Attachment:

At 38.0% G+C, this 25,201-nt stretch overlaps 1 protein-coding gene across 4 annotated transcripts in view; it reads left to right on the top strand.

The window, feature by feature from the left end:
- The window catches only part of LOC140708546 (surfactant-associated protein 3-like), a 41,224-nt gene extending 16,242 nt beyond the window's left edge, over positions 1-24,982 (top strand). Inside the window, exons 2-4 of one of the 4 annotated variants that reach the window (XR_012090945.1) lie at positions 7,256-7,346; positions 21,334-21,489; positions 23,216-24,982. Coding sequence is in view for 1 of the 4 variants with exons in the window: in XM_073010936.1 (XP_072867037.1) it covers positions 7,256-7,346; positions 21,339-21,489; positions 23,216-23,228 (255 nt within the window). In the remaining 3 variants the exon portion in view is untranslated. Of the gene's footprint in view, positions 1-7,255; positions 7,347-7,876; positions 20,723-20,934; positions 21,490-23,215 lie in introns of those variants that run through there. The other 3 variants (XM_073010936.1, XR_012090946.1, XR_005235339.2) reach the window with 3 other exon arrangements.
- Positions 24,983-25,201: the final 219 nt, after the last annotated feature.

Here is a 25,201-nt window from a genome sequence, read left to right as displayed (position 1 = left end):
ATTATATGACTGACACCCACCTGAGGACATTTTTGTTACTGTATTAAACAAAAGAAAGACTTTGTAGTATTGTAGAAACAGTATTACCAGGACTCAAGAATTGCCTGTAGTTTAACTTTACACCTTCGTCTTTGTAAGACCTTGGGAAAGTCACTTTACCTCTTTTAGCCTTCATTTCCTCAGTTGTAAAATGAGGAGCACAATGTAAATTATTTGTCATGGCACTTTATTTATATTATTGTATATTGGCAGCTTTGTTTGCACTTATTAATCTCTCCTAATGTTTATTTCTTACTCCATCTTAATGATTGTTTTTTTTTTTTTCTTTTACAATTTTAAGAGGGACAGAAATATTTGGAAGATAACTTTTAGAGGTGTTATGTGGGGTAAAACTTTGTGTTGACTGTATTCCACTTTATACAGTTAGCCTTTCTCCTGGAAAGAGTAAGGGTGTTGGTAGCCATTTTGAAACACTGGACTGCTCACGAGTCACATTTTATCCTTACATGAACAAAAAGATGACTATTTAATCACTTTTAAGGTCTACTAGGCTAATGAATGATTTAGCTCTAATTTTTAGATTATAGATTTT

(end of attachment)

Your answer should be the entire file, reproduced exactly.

At 38.0% G+C, this 25,201-nt stretch overlaps 1 protein-coding gene across 4 annotated transcripts in view; it reads left to right on the top strand.

The window, feature by feature from the left end:
- The window catches only part of LOC140708546 (surfactant-associated protein 3-like), a 41,224-nt gene extending 16,242 nt beyond the window's left edge, over positions 1-24,982 (top strand). Inside the window, exons 2-4 of one of the 4 annotated variants that reach the window (XR_012090945.1) lie at positions 7,256-7,346; positions 21,334-21,489; positions 23,216-24,982. Coding sequence is in view for 1 of the 4 variants with exons in the window: in XM_073010936.1 (XP_072867037.1) it covers positions 7,256-7,346; positions 21,339-21,489; positions 23,216-23,228 (255 nt within the window). In the remaining 3 variants the exon portion in view is untranslated. Of the gene's footprint in view, positions 1-7,255; positions 7,347-7,876; positions 20,723-20,934; positions 21,490-23,215 lie in introns of those variants that run through there. The other 3 variants (XM_073010936.1, XR_012090946.1, XR_005235339.2) reach the window with 3 other exon arrangements.
- Positions 24,983-25,201: the final 219 nt, after the last annotated feature.

Here is a 25,201-nt window from a genome sequence, read left to right as displayed (position 1 = left end):
ATTATATGACTGACACCCACCTGAGGACATTTTTGTTACTGTATTAAACAAAAGAAAGACTTTGTAGTATTGTAGAAACAGTATTACCAGGACTCAAGAATTGCCTGTAGTTTAACTTTACACCTTCGTCTTTGTAAGACCTTGGGAAAGTCACTTTACCTCTTTTAGCCTTCATTTCCTCAGTTGTAAAATGAGGAGCACAATGTAAATTATTTGTCATGGCACTTTATTTATATTATTGTATATTGGCAGCTTTGTTTGCACTTATTAATCTCTCCTAATGTTTATTTCTTACTCCATCTTAATGATTGTTTTTTTTTTTTTCTTTTACAATTTTAAGAGGGACAGAAATATTTGGAAGATAACTTTTAGAGGTGTTATGTGGGGTAAAACTTTGTGTTGACTGTATTCCACTTTATACAGTTAGCCTTTCTCCTGGAAAGAGTAAGGGTGTTGGTAGCCATTTTGAAACACTGGACTGCTCACGAGTCACATTTTATCCTTACATGAACAAAAAGATGACTATTTAATCACTTTTAAGGTCTACTAGGCTAATGAATGATTTAGCTCTAATTTTTAGATTATAGATTTT